Forests Update

Down to Earth No 57 May 2003

  • The minister of forestry, Mohammad Prakosa, has revoked the licenses of two plywood manufacturers - PT Wana Rimba Kencana in East Kalimantan and PT Benua Indah in West Kalimantan - following inspection by the Revitalisation of Forestry Sector Industries Task Force - a new ministry watchdog. The forestry minister also refused to extend the logging licences of 13 companies, but would not release their names. (Jakarta Post 25/Feb/03; Bisnis Indonesia 24/Apr/03)
  • Smoke from forest and bush fires affected provincial capitals Pontianak (West Kalimantan) and Pekanbaru (Riau) in early March. Officials in both provinces blamed the 'haze' on small-scale farmers setting fires to clear land for cultivation. Visibility was sharply reduced, urban residents wore face masks and complaints about respiratory and eye problems increased. (Jakarta Post 6&7/Mar/03)
  • Revised figures for the area affected by the 1997/98 forest fires in Indonesia and the economic costs are presented in a report entitled Fires in Indonesia - Causes, Costs and Policy (Luca Tacconi, CIFOR, Feb 2003). The fires are now believed to have caused forest degradation and deforestation to 11.7 million hectares with economic costs in the range of US$1.62-2.7 billion. (See
  • A Malaysian-owned company has agreed to pay the Indonesian government US$1.1 million as compensation for illegal burning its plantation in Riau in 1999-2000. Goby, the director of PT Adei Plantation was previously given a 2 year jail sentence. (AFP 1/May/03)
  • The families of at least 26 victims of landslides in Pacet (East Java) are suing state forestry company Perhutani and the local authorities for Rp781 bn (approx US$80 million). Lawyers for the families told Surabaya district court that Perhutani had violated the law by converting a nearby protected forest into a production area. In Bandung, West Java, families of victims of the January 2003 Garut landslide disaster also filed a lawsuit for over Rp50 bn (approx US$5 million) against Perhutani and the government. The Indonesian Meteorology Agency predicts high rainfall and flooding in West Java through to late May. (Jakarta Post 6/Mar/03, 2/May/03)
  • President Megawati officially opened a national reforestation programme by planting a sandalwood tree in a ceremony in Soe, West Timor. "I expect this reforestation programme to be a community-based movement and not a government one, so that this can be followed by people all over Indonesia," Megawati said. The government has committed Rp15 trillion to the five-year programme. (Jakarta Post 17/Mar/03)
  • A delegation comprising provincial councillors and forestry officials from West Papua refused to revoke logging licenses in a meeting with forestry department officials in Jakarta. Provincial officials had angered the forestry minister by issuing logging licenses to 44 firms last year for an area totalling 11.8 million hectares. The logging companies are expected to log twice the annual logging quota of 1.5 million cubic meters, set by the ministry for the province. (Jakarta Post 25/Mar/03)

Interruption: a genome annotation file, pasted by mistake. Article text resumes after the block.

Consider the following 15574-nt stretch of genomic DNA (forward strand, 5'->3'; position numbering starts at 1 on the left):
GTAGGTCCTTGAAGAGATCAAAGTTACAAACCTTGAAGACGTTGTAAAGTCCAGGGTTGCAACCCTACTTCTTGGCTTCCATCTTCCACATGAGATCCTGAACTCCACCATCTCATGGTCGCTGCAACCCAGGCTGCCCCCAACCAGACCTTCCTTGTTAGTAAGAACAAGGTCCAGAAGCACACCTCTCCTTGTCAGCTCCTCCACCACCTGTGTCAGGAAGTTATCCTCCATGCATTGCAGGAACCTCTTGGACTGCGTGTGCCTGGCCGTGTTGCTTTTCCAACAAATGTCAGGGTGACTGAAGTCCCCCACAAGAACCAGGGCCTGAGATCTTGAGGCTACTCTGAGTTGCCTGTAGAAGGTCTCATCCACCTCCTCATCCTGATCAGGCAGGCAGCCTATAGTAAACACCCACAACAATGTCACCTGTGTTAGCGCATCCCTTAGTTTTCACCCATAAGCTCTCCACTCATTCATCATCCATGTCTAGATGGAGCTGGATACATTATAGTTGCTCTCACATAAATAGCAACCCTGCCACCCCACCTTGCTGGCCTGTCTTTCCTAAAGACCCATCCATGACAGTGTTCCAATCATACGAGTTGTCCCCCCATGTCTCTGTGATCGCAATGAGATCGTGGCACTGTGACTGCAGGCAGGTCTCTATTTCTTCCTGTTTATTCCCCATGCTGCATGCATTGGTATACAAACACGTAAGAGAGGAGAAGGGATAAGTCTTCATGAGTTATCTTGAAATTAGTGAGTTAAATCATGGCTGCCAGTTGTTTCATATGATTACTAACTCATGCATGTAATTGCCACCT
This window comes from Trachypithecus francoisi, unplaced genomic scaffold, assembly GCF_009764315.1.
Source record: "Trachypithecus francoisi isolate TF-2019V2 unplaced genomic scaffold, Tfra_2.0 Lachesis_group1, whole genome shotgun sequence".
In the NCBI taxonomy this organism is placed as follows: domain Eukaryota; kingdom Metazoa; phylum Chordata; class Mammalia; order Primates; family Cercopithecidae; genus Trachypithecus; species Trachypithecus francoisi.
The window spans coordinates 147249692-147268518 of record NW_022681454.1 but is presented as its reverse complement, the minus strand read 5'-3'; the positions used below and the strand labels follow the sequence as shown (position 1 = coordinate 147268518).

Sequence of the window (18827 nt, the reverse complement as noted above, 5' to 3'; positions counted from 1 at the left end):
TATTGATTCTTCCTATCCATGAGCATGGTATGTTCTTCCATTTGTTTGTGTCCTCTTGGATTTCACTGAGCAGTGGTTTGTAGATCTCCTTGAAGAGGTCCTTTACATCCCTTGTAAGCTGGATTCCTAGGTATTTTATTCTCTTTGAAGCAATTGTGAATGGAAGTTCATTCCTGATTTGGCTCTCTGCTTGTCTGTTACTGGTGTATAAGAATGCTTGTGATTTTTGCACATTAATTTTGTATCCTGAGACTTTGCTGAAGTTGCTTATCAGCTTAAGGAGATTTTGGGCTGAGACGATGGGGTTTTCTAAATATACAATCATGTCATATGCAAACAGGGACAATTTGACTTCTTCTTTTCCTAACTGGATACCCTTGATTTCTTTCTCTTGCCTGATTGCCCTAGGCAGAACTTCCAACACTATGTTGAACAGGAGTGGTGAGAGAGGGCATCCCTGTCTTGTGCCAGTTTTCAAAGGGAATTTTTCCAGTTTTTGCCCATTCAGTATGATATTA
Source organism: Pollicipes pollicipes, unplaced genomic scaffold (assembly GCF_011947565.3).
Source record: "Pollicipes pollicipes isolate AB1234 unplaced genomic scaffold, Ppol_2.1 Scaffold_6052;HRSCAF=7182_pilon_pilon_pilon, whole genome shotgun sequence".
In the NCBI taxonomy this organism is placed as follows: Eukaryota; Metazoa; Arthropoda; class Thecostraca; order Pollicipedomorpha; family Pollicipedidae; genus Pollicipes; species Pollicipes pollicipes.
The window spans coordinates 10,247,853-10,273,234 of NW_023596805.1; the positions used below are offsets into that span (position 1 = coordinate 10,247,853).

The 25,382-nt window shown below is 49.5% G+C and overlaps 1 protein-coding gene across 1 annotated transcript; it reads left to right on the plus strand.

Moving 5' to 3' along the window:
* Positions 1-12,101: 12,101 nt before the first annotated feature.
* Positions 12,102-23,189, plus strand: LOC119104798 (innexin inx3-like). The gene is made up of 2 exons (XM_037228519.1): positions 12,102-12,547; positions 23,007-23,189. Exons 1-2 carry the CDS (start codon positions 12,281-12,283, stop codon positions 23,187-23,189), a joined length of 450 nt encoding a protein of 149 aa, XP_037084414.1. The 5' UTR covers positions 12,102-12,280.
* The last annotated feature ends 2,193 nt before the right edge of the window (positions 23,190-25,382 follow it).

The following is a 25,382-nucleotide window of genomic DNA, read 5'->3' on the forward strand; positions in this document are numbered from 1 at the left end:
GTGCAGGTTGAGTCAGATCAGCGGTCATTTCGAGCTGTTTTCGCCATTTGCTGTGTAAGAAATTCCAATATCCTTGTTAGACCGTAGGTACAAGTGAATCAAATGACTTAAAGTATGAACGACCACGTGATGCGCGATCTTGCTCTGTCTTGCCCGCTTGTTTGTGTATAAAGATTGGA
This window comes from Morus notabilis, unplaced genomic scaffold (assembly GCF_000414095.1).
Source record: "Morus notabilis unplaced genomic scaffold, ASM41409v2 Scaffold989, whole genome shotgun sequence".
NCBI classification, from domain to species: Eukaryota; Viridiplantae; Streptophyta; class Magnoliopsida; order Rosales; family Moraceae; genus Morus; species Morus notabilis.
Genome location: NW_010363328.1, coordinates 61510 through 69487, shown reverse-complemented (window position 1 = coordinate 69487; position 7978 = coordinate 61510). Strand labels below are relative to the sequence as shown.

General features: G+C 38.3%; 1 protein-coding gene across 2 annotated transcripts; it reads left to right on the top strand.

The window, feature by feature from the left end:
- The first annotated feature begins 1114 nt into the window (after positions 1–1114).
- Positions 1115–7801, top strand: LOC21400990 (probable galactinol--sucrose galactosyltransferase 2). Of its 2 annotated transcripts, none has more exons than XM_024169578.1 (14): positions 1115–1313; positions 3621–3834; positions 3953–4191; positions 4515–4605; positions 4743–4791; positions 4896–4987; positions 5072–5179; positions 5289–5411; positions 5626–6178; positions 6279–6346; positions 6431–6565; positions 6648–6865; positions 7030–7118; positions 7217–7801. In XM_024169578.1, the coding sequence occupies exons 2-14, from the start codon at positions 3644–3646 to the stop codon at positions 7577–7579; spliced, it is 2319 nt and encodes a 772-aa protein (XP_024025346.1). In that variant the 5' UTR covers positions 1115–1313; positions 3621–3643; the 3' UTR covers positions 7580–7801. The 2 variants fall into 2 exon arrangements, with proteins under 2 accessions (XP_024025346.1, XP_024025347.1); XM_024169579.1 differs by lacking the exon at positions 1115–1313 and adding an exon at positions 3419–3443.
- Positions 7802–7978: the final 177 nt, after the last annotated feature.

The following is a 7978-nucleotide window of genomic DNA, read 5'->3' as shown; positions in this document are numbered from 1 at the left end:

• The Indonesian government has established a new joint team to tackle the controversial issue of open pit mining in protected forest areas. The team, headed by the Coordinating Minister for the Economy, has three months to come up with a solution. The mining & energy minister is pressing for 22 mining companies to be allowed to explore and exploit concessions already granted. Forestry minister Prakosa is resisting this proposal as it contravenes the 1999 Forestry Act. (Jakarta Post28/Mar/03)
  • Swedish companies play a significant role in destroying Indonesia's forests, despite priding themselves on high standards of social and environmental responsibility. The Swedish Society of Nature Conservation (SSNC) and WWF accuse Swedish companies of supplying equipment or financing for pulp factories which use natural forests as their source of raw materials. Swedish consultants provide technical advice for Indonesian companies on replacing rainforest with plantations of alien species. Swedish paper companies import this pulp and market it in Europe. The Swedish Export Credits Guarantee Board backs these deals. The full report will be available in English in June. A summary in Swedish is available at

Forest figures

National log production 2002 (official limit) 12 million cu m
National log production 2003 (official limit) 6.8million cu m
Logging permitted by Papuan authorities 2003 3 million cu m
Illegal logging 2002-2003 (estimated) 51 million cu m
Annual economic losses from illegal logging (estimated) US$3.4 bn
National forest estate (official) 120 million ha
Forest estate affected by deforestation 70 million ha
Area covered by large-scale tree plantations 8.55 million ha
Reforestation planned for 2003 600,000 ha

(Sources: Jakarta Post 28/Feb/03, 17, 20, 25 & 26/Mar/03)